Saturday, September 30, 2017

All Merciful and Eternally Benevolent (Part 2.)

“Then I went to the fields of pre-eternity intoxicated and raving, and he clothed me in the clothes of his loveliness and his beauty. Here I was the beloved of God most high, and he (glory be to him) loved me and was kind to me with kindness that none of the creatures of God most high could bear to hear of if I mentioned it to them, except as God wills” – The Unveiling of Secrets, Ruzbihan Baqli, translated by Dr. Carl W. Ernst
I am drawn to this word, pre-eternity. Eternal means without beginning and without end—we tend to look at it through the lens of time, for our consciousness is of creation, but the eternal is really beyond time altogether. Time only exists for the creation and the creation is only a dream. Dreams begin and dreams end, but God is eternal. “In the beginning was the Word…” – John 1:1 this is a reference to the beginning of creation.
And what to make of pre-eternity? Pre-eternity must refer to something other than eternity. We use the prefix pre to suggest the state of before, but Ruzbihan means something quite different. Here, pre-eternity is a state—a station—a consciousness—in which all of time; past, present, and future, is experienced as being in the same moment, what can be described as the eternal now. What would that experience be like? No doubt, it is a great theme for meditation and contemplation!
Intoxicated and raving, Ruzbihan said that God clothed him in his loveliness and beauty. The three bubbles that connect the soul to creation are the gross physical body, the subtle body of energy, and the mental body of mind. Ruzbihan’s God intoxication was so powerful—so complete—that he had no consciousness at all of his gross, subtle, and mental bodies. He way naked and raving and God clothed him in his loveliness and beauty.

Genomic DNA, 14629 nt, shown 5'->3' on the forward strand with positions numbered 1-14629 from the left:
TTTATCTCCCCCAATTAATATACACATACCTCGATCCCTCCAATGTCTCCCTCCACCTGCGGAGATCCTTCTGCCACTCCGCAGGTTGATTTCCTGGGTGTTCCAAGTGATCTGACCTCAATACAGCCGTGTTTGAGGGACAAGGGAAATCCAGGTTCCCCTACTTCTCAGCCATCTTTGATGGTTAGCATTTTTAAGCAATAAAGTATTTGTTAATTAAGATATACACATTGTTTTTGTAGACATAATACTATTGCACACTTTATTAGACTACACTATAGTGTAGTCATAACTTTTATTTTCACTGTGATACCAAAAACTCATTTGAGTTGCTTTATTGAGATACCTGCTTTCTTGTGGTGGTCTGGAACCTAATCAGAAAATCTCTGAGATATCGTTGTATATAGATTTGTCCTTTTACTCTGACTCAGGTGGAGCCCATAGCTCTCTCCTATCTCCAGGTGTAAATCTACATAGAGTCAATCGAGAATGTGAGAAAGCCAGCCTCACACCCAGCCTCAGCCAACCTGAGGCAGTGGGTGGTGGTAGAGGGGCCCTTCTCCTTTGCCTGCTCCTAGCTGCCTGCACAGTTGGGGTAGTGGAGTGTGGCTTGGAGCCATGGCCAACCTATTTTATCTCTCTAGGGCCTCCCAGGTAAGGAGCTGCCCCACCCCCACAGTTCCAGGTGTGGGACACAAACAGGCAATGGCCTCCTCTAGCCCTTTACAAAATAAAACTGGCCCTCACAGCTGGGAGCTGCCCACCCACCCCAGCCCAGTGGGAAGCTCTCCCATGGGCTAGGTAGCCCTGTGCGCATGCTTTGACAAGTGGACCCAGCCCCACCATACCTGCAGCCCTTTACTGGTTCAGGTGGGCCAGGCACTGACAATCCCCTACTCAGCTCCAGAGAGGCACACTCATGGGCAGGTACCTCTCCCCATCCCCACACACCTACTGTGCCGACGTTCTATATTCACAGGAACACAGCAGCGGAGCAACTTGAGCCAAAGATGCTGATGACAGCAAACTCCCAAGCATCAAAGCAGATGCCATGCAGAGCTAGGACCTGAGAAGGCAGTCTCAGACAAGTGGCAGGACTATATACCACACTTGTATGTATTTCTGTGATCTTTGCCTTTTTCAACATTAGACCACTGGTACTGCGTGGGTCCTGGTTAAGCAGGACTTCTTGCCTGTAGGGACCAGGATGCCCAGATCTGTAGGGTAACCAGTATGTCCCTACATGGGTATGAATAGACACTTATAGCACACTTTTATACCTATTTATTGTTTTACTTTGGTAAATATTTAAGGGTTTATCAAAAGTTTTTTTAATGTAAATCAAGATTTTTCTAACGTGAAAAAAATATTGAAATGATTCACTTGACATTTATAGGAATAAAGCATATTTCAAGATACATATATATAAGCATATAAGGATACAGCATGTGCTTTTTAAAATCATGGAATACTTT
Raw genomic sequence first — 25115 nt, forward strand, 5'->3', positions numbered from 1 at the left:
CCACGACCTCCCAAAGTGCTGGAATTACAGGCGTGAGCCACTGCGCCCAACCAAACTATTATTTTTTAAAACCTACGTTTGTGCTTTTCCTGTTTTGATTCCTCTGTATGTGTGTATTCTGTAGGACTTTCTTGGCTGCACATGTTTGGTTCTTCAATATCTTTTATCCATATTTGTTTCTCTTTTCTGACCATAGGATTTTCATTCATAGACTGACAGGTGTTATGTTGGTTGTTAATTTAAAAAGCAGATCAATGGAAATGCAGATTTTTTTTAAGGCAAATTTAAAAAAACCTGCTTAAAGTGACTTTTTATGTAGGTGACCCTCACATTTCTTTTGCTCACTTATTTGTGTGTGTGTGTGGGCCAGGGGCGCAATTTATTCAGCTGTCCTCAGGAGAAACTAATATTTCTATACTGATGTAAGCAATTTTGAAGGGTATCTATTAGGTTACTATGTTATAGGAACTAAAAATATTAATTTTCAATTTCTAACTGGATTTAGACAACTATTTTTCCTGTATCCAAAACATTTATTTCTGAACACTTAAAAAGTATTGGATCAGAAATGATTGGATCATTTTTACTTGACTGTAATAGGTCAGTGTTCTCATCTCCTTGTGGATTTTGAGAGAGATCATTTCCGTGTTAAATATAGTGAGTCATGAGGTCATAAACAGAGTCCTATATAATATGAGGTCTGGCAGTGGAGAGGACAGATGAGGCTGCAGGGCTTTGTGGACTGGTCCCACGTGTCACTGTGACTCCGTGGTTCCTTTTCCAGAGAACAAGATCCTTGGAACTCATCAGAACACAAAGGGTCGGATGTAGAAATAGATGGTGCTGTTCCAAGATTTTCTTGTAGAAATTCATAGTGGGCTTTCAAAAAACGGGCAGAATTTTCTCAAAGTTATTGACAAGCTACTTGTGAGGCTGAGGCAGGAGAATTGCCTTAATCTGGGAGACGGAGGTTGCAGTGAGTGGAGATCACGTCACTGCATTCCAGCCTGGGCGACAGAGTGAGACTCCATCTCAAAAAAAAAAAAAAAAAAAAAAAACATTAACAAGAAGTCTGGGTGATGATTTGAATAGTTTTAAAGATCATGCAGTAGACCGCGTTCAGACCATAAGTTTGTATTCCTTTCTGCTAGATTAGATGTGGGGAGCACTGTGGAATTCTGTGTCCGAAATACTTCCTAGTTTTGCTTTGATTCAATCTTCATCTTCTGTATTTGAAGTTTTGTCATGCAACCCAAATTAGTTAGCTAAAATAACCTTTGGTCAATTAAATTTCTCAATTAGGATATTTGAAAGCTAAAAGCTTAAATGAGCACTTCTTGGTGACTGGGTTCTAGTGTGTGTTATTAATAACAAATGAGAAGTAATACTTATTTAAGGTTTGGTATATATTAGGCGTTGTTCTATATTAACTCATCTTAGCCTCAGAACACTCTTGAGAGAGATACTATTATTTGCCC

And in that state Ruzbihan was the beloved of God. Ruzbihan was the beloved of God! I remember, many years ago, Eruch Jessawala told us this story about a close disciple of Krishna who was troubled by the fact that Krishna said prayers. “To whom does God pray?” he wondered and found himself in Krishna’s prayer room where he saw little models of Krishna’s disciples. It is impossible to fathom the love of the Lord! To even hear of it, let alone to witness it unveiled would be unbearable—unbearable in the sense that all the illusion and delusion—all of the Nothing—that the un-realized soul associates with and identifies with, would be annihilated!

(To be continued.)

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